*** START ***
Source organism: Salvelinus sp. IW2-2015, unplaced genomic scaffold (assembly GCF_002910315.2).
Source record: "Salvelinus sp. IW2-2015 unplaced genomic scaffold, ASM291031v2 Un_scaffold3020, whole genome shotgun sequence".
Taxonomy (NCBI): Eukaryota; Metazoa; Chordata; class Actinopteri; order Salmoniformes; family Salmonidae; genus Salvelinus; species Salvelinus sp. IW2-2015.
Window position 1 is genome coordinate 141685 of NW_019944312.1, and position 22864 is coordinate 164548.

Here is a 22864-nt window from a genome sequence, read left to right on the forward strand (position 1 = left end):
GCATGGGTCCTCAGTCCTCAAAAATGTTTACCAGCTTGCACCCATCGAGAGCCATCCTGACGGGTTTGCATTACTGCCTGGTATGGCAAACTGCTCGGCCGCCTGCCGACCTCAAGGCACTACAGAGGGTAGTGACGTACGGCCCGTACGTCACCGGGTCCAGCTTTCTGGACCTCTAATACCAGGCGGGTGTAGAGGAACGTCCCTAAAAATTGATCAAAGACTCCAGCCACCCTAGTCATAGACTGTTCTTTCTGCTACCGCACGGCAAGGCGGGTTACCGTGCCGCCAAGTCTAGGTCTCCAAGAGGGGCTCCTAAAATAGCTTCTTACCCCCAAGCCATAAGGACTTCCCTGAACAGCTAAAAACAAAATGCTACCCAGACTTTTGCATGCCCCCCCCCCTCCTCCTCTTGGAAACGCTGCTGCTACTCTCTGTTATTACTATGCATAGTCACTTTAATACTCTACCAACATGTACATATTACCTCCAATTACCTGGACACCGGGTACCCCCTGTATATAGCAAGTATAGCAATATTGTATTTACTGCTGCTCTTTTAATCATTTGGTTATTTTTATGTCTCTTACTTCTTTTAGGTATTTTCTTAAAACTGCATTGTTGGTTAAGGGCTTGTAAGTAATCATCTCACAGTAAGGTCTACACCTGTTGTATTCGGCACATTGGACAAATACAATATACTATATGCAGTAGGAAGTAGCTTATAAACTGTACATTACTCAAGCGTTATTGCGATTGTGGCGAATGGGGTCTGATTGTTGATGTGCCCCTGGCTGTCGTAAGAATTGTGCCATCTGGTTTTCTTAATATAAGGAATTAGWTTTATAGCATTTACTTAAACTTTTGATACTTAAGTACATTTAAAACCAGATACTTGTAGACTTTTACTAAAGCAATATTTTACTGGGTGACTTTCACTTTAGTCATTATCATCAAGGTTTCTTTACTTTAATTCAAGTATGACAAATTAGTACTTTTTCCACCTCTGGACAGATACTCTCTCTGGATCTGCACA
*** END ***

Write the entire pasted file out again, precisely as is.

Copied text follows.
Source organism: Salvelinus sp. IW2-2015, unplaced genomic scaffold (assembly GCF_002910315.2).
Source record: "Salvelinus sp. IW2-2015 unplaced genomic scaffold, ASM291031v2 Un_scaffold3020, whole genome shotgun sequence".
Taxonomy (NCBI): Eukaryota; Metazoa; Chordata; class Actinopteri; order Salmoniformes; family Salmonidae; genus Salvelinus; species Salvelinus sp. IW2-2015.
Window position 1 is genome coordinate 141685 of NW_019944312.1, and position 22864 is coordinate 164548.

Here is a 22864-nt window from a genome sequence, read left to right on the forward strand (position 1 = left end):
GCATGGGTCCTCAGTCCTCAAAAATGTTTACCAGCTTGCACCCATCGAGAGCCATCCTGACGGGTTTGCATTACTGCCTGGTATGGCAAACTGCTCGGCCGCCTGCCGACCTCAAGGCACTACAGAGGGTAGTGACGTACGGCCCGTACGTCACCGGGTCCAGCTTTCTGGACCTCTAATACCAGGCGGGTGTAGAGGAACGTCCCTAAAAATTGATCAAAGACTCCAGCCACCCTAGTCATAGACTGTTCTTTCTGCTACCGCACGGCAAGGCGGGTTACCGTGCCGCCAAGTCTAGGTCTCCAAGAGGGGCTCCTAAAATAGCTTCTTACCCCCAAGCCATAAGGACTTCCCTGAACAGCTAAAAACAAAATGCTACCCAGACTTTTGCATGCCCCCCCCCCTCCTCCTCTTGGAAACGCTGCTGCTACTCTCTGTTATTACTATGCATAGTCACTTTAATACTCTACCAACATGTACATATTACCTCCAATTACCTGGACACCGGGTACCCCCTGTATATAGCAAGTATAGCAATATTGTATTTACTGCTGCTCTTTTAATCATTTGGTTATTTTTATGTCTCTTACTTCTTTTAGGTATTTTCTTAAAACTGCATTGTTGGTTAAGGGCTTGTAAGTAATCATCTCACAGTAAGGTCTACACCTGTTGTATTCGGCACATTGGACAAATACAATATACTATATGCAGTAGGAAGTAGCTTATAAACTGTACATTACTCAAGCGTTATTGCGATTGTGGCGAATGGGGTCTGATTGTTGATGTGCCCCTGGCTGTCGTAAGAATTGTGCCATCTGGTTTTCTTAATATAAGGAATTAGWTTTATAGCATTTACTTAAACTTTTGATACTTAAGTACATTTAAAACCAGATACTTGTAGACTTTTACTAAAGCAATATTTTACTGGGTGACTTTCACTTTAGTCATTATCATCAAGGTTTCTTTACTTTAATTCAAGTATGACAAATTAGTACTTTTTCCACCTCTGGACAGATACTCTCTCTGGATCTGCACA